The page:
Inhaled nitric oxide therapy might reduce the need for hyperventilation therapy in infants with persistent pulmonary hypertension of the newborn

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Abstract

Aim

To determine whether inhaled nitric oxide might reduce the need for excessive respiratory alkalosis to maintain systemic oxygenation in infants with persistent pulmonary hypertension of the newborn (PPHN).

Materials and methods

A retrospective historical cohort study of 34 infants with PPHN with oxygenation index (OI) of 25 or more, including 19 infants without inhaled nitric oxide (i-NO) therapy (control group) and 15 infants with inhaled nitric oxide therapy (i-NO group) was performed. The initial dose of 10 ppm of i-NO was administered and no responders received the maximum dose of 25 ppm. We evaluated the mortality rate and the change of OI index and PaCO2 during the first 6 days.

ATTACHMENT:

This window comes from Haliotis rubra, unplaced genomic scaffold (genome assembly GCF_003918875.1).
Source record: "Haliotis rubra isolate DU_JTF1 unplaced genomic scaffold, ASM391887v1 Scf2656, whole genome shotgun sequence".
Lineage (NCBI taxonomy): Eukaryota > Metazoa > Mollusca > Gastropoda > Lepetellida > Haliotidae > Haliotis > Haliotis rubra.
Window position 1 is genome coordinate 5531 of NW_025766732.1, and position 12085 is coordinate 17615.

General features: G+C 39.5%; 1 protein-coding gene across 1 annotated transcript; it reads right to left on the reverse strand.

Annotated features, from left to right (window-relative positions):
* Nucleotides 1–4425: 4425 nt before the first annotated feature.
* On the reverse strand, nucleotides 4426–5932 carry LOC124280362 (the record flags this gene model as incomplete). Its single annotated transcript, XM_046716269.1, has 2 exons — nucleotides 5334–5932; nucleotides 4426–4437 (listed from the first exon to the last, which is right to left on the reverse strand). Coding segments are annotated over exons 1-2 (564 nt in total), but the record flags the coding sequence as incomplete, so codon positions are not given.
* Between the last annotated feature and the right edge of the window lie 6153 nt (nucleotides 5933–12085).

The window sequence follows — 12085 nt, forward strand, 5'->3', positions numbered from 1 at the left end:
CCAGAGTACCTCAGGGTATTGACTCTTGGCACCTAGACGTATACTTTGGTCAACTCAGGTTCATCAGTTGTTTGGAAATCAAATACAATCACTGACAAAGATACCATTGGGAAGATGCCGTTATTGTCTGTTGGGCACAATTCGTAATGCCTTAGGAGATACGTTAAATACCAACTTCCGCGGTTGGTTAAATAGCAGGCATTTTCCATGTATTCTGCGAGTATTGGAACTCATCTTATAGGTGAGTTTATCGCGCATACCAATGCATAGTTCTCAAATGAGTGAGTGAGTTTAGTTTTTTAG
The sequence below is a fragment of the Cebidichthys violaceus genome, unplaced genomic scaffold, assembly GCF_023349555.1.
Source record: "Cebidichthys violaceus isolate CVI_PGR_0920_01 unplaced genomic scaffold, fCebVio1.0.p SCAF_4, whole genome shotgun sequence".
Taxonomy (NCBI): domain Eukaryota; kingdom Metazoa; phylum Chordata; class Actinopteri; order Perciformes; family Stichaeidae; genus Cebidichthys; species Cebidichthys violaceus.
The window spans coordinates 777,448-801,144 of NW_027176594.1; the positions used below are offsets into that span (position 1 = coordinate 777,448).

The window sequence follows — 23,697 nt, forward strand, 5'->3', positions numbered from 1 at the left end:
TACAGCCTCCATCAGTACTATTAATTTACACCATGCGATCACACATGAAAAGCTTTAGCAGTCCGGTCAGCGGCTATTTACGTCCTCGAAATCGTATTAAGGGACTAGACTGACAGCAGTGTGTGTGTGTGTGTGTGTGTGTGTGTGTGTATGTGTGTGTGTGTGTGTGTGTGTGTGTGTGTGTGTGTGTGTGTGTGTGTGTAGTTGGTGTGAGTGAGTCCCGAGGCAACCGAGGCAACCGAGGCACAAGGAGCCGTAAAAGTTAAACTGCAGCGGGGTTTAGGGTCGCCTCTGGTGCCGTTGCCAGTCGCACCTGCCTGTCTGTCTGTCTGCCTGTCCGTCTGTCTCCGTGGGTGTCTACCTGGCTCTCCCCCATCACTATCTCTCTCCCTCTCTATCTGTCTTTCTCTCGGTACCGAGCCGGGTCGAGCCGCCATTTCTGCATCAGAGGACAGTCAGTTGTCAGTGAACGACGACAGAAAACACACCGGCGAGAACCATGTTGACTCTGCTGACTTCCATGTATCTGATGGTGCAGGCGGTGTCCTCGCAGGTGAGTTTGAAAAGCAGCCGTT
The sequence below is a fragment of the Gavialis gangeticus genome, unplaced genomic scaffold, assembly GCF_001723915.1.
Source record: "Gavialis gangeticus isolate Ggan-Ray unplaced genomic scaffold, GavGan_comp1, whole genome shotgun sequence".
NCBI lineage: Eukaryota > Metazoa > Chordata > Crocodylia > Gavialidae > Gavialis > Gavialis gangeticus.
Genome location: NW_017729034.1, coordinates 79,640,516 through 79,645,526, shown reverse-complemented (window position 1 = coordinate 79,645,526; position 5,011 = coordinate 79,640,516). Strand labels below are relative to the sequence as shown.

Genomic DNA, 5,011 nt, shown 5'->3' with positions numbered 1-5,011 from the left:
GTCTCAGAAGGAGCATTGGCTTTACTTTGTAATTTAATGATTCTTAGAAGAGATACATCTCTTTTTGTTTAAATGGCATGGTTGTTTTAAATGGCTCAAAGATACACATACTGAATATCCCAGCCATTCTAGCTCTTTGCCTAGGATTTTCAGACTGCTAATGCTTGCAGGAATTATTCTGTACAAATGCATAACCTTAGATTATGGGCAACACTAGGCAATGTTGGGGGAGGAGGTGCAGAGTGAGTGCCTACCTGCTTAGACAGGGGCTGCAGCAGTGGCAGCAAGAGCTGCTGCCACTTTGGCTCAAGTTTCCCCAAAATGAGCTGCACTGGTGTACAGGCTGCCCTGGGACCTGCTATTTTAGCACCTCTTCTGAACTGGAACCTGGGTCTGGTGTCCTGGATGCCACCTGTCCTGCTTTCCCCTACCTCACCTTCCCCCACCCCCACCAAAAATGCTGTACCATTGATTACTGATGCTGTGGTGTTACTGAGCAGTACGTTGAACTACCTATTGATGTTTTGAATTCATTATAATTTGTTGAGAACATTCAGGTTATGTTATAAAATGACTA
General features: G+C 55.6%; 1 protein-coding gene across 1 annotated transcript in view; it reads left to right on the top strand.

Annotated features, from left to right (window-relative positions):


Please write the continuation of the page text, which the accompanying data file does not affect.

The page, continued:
Results

There were no significant differences in characteristics between groups. Two of 15 in the i-NO group and 6 of 19 infants in the control group died during the first 48 h. Baseline OI, PaCO2 and arterial pH were similar in the two groups. OI in the i-NO group was significantly higher than in the control group between 12 and 96 h. PaCO2 in the i-NO group was higher than in the control group between 24 and 144 h.

Conclusion

i-NO therapy for PPHN might improve systemic oxygenation without excessive hypocapnia. However there was no reduction in duration of ventilation support or oxygen supply.

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